CAPELL Connecticut Administrators of Programs for English Language Learners English Language Learners and Special Education: A Resource Handbook.

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  • Slide 1
  • CAPELL Connecticut Administrators of Programs for English Language Learners English Language Learners and Special Education: A Resource Handbook
  • Slide 2
  • What is it? A concise guide to help educators answer this question: How do I know if a struggling ELL needs special education services?
  • Slide 3
  • What its not The final, definitive answer! In many cases there is no easy answer. This handbook is designed to help educators make the best possible decision based on multiple sources of information.
  • Slide 4
  • Who is it for? Administrators Special Education Staff ELL Staff General Education Staff
  • Slide 5
  • How did we do it? Formed Sub-committee of CAPELL Examined research and resources Drew upon experiences Reviewed by special education staff in our districts Reviewed by CAPELL members Reviewed by State ELL/Bilingual Consultant Reviewed by State Special Education Bureau
  • Slide 6
  • Whats inside? Second Language Acquisition Frequently Asked Questions Recommended Procedure Parent Interview Checklist Assessment Information Translation Resources Terminology Legislation Appendices Connecticut Mastery Standard LAS Links Proficiency Levels Resources
  • Slide 7
  • Second Language Acquisition Complex process affected by many factors Similar to first language acquisition Starts with short phrases Nonlinear in development Conversational before academic language
  • Slide 8
  • Length of Time Required to Achieve Age-Appropriate Levels of Social and Academic Language Proficiency 1-3 years 5-7 (up to 10 ) years ESL learners Native English Speakers Based on Cummins (1991), Collier (1995)
  • Slide 9
  • Frequently Asked Questions: Can students receive both ELL and special ed. services? Yes. ELL and special education staff should collaborate on services. How long do we wait before referring an ELL student for possible special education services? There is no time restriction. Can ELLs with little previous education in the home country be referred for special ed? Yes. But lack of education is not a disability. Is code switching an indication of a disability? No. Many bilinguals mix languages.
  • Slide 10
  • Avoiding Over-identification - ELLs may exhibit: Academic difficulties Lack of fluency Attention and memory problems Withdrawn behavior Aggressive Behavior Social and emotional problems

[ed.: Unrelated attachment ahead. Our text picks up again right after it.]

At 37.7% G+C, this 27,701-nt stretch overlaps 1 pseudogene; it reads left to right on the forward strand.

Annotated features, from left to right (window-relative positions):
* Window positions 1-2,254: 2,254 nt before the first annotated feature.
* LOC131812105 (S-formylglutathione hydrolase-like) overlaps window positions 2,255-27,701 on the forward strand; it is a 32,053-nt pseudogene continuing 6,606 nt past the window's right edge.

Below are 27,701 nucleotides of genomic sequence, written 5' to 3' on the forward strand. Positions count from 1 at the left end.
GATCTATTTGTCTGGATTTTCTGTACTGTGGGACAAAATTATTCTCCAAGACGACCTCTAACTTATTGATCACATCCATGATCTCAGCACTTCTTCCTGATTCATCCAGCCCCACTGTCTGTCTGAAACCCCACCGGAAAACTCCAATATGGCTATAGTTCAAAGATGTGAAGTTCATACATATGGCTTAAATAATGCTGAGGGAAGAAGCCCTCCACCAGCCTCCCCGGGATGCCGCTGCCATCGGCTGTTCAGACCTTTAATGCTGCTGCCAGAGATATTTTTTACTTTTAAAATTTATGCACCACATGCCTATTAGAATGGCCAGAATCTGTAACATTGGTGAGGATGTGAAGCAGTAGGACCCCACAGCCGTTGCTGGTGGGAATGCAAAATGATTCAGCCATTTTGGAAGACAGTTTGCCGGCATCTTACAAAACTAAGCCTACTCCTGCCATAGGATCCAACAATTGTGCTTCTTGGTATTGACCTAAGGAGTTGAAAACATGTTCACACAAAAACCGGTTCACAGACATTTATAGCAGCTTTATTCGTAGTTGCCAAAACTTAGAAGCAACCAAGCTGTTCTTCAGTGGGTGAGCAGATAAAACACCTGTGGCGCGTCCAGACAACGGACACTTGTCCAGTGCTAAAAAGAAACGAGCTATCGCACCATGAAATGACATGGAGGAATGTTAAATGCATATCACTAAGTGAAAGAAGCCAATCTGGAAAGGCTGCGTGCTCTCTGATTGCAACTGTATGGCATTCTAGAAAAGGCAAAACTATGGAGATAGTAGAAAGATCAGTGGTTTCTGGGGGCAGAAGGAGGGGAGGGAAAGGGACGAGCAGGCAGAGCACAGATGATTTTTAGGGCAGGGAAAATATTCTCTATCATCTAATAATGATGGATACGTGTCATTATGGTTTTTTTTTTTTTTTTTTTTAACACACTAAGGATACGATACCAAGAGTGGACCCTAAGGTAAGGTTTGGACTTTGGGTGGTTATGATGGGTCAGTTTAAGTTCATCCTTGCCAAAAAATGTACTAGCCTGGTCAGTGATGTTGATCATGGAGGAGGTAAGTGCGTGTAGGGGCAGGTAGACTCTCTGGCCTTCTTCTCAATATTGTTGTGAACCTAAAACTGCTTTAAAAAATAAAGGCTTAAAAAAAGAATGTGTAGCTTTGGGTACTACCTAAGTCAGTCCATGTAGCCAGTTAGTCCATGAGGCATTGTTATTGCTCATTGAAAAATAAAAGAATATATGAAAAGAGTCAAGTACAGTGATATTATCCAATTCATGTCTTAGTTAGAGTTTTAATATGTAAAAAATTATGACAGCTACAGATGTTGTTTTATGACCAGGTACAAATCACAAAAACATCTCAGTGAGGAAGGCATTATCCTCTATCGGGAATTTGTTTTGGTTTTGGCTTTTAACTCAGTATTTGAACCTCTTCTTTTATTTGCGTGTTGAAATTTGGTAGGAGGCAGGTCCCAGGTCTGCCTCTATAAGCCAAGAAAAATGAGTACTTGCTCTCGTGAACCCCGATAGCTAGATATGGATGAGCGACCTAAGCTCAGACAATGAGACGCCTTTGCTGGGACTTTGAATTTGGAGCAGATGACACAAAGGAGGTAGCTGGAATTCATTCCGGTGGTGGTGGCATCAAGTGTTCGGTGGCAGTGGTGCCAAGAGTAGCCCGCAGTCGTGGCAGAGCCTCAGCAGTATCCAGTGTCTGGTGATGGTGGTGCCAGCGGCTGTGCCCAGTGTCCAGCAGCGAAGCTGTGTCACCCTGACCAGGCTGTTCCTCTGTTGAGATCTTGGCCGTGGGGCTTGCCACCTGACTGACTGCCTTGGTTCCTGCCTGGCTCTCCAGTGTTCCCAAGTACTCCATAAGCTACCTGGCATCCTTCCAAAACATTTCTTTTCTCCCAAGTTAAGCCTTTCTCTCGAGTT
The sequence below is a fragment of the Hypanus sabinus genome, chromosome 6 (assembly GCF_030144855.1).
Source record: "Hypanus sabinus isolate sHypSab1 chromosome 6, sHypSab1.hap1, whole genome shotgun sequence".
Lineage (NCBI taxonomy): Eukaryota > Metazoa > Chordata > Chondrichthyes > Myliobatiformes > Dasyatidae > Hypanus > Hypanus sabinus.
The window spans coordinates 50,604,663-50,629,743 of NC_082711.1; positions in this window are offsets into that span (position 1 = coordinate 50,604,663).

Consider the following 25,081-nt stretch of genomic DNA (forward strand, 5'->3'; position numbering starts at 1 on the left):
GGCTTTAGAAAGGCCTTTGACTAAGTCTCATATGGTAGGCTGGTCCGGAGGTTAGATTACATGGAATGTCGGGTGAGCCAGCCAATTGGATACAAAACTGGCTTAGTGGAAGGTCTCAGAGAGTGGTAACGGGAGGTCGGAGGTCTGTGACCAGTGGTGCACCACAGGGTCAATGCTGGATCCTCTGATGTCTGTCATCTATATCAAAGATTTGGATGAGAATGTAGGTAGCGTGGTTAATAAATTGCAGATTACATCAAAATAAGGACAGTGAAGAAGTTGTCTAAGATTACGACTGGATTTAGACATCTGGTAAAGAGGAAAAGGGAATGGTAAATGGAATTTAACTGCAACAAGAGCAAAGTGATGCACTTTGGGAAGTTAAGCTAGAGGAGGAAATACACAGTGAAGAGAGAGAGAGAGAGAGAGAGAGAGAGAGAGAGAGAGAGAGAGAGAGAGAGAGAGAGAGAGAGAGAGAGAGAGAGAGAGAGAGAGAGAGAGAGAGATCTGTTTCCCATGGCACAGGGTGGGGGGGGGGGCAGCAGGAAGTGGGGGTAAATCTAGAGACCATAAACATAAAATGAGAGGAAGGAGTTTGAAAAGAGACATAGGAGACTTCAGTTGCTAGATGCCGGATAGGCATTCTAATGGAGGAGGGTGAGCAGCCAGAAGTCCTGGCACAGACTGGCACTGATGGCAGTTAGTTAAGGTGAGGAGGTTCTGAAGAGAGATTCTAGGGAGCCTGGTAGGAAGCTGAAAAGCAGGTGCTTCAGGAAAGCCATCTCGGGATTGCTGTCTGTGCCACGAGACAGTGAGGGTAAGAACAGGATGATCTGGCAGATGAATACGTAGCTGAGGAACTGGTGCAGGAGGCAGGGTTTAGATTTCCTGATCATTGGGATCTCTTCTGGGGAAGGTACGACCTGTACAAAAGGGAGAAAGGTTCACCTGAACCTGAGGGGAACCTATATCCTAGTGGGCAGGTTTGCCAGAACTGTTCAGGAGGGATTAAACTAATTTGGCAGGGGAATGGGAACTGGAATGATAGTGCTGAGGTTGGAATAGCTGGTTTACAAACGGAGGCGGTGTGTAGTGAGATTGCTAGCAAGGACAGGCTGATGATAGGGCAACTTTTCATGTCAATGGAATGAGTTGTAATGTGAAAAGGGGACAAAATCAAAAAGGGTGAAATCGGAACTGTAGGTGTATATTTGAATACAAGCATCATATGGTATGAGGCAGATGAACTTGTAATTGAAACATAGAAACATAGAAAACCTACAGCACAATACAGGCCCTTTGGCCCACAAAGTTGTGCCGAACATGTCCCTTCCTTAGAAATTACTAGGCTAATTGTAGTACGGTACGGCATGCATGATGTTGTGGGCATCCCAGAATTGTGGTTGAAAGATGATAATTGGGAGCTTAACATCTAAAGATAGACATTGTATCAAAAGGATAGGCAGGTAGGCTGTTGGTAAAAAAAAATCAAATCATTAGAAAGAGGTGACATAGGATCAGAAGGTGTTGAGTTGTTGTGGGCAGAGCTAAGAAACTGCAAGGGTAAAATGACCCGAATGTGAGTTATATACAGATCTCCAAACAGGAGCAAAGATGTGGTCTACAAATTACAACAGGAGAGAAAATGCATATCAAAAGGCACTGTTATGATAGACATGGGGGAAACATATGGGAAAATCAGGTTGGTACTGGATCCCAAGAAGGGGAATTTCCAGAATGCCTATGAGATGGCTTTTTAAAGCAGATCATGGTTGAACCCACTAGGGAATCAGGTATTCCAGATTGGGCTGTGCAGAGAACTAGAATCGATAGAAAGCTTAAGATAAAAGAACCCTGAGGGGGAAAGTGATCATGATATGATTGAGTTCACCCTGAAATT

• Slide 11
  • Avoiding Under-identification - possible reasons for concern: Academic/behavioral difficulties in both languages According to the ELL teacher, the ELL is performing differently from cultural peers Little progress resulting from appropriate instructional strategies/interventions Parents confirm the academic/behavioral difficulties
  • Slide 12
  • Recommended Procedure: same as for all students except: ELL staff should be involved. Information should be collected from as many sources as possible (including the parent survey). A native language assessment may be desirable. (A true disability will manifest itself in both languages.)
  • Slide 13
  • A Caution About Assessments Limited validity if normed on native- English speakers: Only one source of information of many Native language assessment may also have limited validity: if ELL has limited academic experience in native language If ELL has been in school in the U.S. for several years (and has not continued education in native language)
  • Slide 14
  • Terminology ELL (noun) = English Language Learner. Refers to the student learning English. ELL (adjective) = English Language Learner. Refers to the teacher or department (ELL teacher; ELL Education Department) ESL = English as a Second Language. Usually refers to the specialized English instruction that ELLs receive. ESOL = English to Speakers of Other Languages. An alternate name for ESL. L1 = The students first/home language. L2 = The student second language. LAS Links = Language Assessment System. The annual proficiency test taken by all ELLs in Connecticut. Dual Language Program = Half the class speaks one language and half speaks another language. Students are taught content in both languages. The goal is bilingualism for all. SIOP = Sheltered Instruction Observation Protocol. A model of teaching content so that ELLs can achieve at high levels while they are acquiring English.
  • Slide 15
  • Legislation Lau v. Nichols (federal)-1974 Identical education does not mean equal education School districts must take affirmative steps for ELLs Public Act 77-558 (Connecticut) Bilingual Education Act - 1977 20 or more ELLs in the same school who speak the same language No Child Left Behind (federal) 2001 All ELLs must be tested yearly on language proficiency (Connecticut) All ELLs in U.S. schools for 10 months or more must be tested in reading/writing and math (in English). ELLs must meet specific targets (AMAOs)
  • Slide 16
  • Connecticut English Mastery Standard (exit criteria) LAS Links Level 4 or 5 AND Grades K-2 DRA on grade level Grades 3-9* CMT Math and Reading Proficient Writing Basic Grades 10-12 CAPT Math, Reading, Writing Basic *Grade 9 takes the school secure Grade 8 CMT
  • Slide 17
  • LAS Links Proficiency Levels 1 = Beginning 2 = Early Intermediate 3 = Intermediate 4 = Proficient 5 = Above Proficient
  • Slide 18
  • Resources Websites, books, articles CAPELL website: www.capellct.org
  • Slide 19
  • The Handbook is posted on: The ELL Education Dept. website: NPS Website Curriculum K-12 Programs English Language Learning Education Teachers ELL and Special Education Resource Handbook
  • Slide 20
  • Questions?
  • Slide 21
  • THANK YOU! Helene Becker beckerh@norwalkps.org

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